- ARCHIVE as at 1 September 2019

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DRPS : Course Catalogue : Edinburgh College of Art : Design

Undergraduate Course: Introduction to Queer Studies (DESI08141)

Course Outline
SchoolEdinburgh College of Art CollegeCollege of Arts, Humanities and Social Sciences
Credit level (Normal year taken)SCQF Level 8 (Year 2 Undergraduate) AvailabilityAvailable to all students
SCQF Credits20 ECTS Credits10
SummaryThis course will provide undergraduate students with an introduction to the study of sexual identity and sexuality across a variety of disciplines, incorporating a wide array of historical and international perspectives. It will provide a grounding in key terms and debates, and explore the ways in which diverse fields of study explore and interrogate questions of queerness. The historical development of queer studies will be traced and challenged. The course will be taught by a number of staff from across the University of Edinburgh who are renowned for their research into LGBTQ+ culture, history and politics.
Course description This course will be delivered through a combination of lectures and seminars. Each week, guest tutors from across the University of Edinburgh - from subject areas including Design, History of Art, Anthropology, German, Sociology, Law, African Studies, and Health Sciences - will deliver lectures which introduce key concepts and terms in queer studies in relation to their fields of research and study.

The course will explore a variety of key questions and topics, such as:
- The birth of queer theory, and its relation to lesbian and gay studies
- Analysis of same-sex identities, communities and relationships in a global context
- Issues relating to LGBTQ+ representation in the media, popular culture, and other forms of creative practice
- Intersections between queerness and gender, race, class, etc
- The history of LGBTQ+ activism and rights, including backlashes and anti-gay politics and movements
- The relationship between queerness and various Institutional frameworks (such as law, religion, and medicine)
- The evolution of trans* politics

Seminars will be centred on set readings, which will be used as the basis for class discussion.
Entry Requirements (not applicable to Visiting Students)
Pre-requisites Co-requisites
Prohibited Combinations Other requirements None
Information for Visiting Students
High Demand Course? Yes
Course Delivery Information
Academic year 2019/20, Available to all students (SV1) Quota:  50
Course Start Semester 1
Course Start Date 16/09/2019
Timetable Timetable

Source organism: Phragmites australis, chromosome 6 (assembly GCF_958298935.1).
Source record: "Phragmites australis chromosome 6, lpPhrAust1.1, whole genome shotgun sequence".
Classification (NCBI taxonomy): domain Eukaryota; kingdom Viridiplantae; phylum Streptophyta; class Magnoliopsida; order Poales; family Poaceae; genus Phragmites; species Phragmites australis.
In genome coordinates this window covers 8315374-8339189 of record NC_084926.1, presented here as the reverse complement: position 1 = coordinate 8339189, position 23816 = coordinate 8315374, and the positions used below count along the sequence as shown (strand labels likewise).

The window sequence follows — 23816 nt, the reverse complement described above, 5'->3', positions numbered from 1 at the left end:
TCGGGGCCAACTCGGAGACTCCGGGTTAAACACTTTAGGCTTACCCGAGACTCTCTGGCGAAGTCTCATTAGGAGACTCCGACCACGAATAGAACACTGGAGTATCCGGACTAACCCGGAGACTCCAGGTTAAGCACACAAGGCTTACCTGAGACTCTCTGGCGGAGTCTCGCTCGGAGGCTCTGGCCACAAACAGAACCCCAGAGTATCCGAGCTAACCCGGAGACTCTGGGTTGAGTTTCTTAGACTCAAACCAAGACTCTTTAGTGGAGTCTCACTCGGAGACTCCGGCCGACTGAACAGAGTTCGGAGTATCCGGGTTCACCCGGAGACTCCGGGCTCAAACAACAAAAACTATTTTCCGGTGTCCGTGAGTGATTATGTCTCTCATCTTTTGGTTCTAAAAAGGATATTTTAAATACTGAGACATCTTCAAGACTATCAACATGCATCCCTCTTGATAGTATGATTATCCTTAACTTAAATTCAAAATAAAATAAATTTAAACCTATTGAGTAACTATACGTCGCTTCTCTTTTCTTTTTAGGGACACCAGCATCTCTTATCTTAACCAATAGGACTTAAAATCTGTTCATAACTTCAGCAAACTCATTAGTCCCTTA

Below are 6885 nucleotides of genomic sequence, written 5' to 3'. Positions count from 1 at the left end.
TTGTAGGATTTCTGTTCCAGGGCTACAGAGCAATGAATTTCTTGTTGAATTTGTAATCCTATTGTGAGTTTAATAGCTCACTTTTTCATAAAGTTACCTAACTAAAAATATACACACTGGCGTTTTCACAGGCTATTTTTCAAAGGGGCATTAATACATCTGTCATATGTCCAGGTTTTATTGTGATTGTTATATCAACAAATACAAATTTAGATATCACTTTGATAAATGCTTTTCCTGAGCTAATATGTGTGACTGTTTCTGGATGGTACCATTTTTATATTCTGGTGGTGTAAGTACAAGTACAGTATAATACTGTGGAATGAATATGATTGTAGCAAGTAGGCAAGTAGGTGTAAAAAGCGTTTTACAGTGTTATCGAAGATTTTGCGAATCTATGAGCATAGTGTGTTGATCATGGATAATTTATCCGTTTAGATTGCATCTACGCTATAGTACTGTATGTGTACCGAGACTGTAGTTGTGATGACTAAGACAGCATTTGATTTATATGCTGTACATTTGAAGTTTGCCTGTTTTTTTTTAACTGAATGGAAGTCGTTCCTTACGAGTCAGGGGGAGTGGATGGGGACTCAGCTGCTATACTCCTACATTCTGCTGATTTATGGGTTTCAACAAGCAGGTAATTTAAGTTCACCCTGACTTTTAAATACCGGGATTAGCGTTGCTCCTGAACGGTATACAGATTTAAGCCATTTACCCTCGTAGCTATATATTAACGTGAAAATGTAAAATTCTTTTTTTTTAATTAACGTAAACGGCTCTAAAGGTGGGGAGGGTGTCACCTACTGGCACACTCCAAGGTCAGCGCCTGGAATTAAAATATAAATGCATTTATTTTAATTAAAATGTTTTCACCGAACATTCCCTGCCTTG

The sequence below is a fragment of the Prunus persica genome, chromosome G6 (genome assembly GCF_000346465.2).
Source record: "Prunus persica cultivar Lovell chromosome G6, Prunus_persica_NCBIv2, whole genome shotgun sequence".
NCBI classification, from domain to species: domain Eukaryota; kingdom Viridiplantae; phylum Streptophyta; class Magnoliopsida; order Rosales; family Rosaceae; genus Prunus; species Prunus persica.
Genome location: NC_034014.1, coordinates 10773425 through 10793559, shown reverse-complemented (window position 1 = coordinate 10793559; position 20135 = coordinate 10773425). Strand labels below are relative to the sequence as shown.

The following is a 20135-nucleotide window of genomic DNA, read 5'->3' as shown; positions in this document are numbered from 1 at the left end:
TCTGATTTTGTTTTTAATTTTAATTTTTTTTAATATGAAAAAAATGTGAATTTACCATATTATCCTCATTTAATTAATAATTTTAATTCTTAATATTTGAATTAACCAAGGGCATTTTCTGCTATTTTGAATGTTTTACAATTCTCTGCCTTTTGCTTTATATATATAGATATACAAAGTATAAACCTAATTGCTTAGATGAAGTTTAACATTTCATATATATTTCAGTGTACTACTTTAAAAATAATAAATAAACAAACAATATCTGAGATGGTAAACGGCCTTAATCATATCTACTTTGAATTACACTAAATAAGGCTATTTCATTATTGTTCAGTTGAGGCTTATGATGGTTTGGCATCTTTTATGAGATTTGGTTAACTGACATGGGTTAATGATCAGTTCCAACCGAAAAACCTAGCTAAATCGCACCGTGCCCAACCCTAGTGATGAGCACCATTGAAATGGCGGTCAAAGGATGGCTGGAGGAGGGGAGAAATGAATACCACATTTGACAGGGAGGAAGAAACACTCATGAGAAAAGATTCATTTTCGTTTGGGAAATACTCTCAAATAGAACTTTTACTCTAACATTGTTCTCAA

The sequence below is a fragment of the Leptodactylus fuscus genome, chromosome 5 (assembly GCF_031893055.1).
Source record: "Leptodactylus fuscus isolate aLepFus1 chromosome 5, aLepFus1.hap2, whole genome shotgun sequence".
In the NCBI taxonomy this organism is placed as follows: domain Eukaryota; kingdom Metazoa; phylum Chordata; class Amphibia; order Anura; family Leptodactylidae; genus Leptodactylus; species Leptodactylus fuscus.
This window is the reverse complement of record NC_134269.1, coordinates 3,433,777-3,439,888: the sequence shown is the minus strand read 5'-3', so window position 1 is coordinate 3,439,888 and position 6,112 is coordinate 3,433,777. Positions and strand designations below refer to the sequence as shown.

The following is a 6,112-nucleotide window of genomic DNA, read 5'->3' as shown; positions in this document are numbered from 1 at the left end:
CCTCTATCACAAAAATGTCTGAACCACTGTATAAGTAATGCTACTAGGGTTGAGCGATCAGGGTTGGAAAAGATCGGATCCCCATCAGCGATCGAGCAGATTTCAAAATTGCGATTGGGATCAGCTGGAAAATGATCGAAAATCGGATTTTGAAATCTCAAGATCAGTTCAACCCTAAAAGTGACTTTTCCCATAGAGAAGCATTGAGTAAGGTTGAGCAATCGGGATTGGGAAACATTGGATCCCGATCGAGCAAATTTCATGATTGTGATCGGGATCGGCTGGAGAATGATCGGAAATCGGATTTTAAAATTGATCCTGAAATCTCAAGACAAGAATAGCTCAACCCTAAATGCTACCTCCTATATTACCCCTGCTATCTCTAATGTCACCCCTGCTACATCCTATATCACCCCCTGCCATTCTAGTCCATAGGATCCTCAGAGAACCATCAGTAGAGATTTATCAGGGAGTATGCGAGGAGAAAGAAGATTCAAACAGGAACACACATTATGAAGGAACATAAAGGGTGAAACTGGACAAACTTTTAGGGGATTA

Learning and Teaching activities (Further Info) Total Hours: 200 ( Lecture Hours 10, Seminar/Tutorial Hours 10, Feedback/Feedforward Hours 2, Formative Assessment Hours 1, Summative Assessment Hours 1, Programme Level Learning and Teaching Hours 4, Directed Learning and Independent Learning Hours 172 )
Assessment (Further Info) Written Exam 0 %, Coursework 100 %, Practical Exam 0 %
Additional Information (Assessment) Formative assessment (due in week 5): one 500 word blog post on Learn, which discusses a text (film, novel, essay, academic book, etc) of direct relevance to the course. This post should evaluate the text's merits and the questions it raises, and identify how it has contributed to queer history, culture and politics. In addition, each student will have to read and comment on posts by two other students of their choice

Summative assessment (due end of semester): one 2500 word essay. Essay questions will be provided, but students will be encouraged to develop their own questions (with the agreement of the course convenors).
Feedback The formative assessment task will be evaluated through the Learn blog site; students will comment on each other's blog posts. This feedback will be provided within 7 days of the submission deadline.

Feedback on the summative assessment will be provided in written form to students through Learn. This feedback will be provided within 15 working days.
No Exam Information
Learning Outcomes
On completion of this course, the student will be able to:
  1. Critically evaluate the evolution of queer studies as a discipline.
  2. Identify core concepts in queer studies and apply these to a variety of historical and global examples.
  3. Discuss the variety of ways in which queerness has been explored by diverse fields of academic enquiry.
Reading List
Henry Abelove, Michele Aina Barale, and David M. Halperin, 'The Lesbian and Gay Studies Reader' (Routledge, 1993).
Reina Gossett, Eric A. Stanley, and Johanna Burton (eds), 'Trap Door: Trans Cultural Production and the Politics of Visibility' (MIT Press, 2018).
Donald E. Hall and Annamarie Jagose (eds), 'The Routledge Queer Studies Reader' (Routledge, 2012).
Annamarie Jagose, 'Queer Theory: An Introduction' (New York University Press, 1997).
Jeffrey Weeks, 'Coming Out: The Emergence of LGBT Identities in Britain from the 19th Century to the Present' (Quartet, 2016, revised and updated edition).
Additional Information
Graduate Attributes and Skills By the end of this course, students will be able to:
- undertake critical analysis, evaluation and/or synthesis of ideas, concepts, information and issues in relation to queer studies
- draw on a range of approaches to formulate and critically evaluate evidence-based responses
- convey complex information to a range of audiences and for a range of purposes
- exercise autonomy and initiative in some activities at a professional level
Keywordsqueer,queer studies,LGBTQ,LGBT,sexuality,lesbian and gay,queer history,queer politics
Course organiserDr Glyn Davis
Tel: (0131 6)51 5772
Course secretaryMrs Gill Lowther
Tel: (0131 6)51 5712
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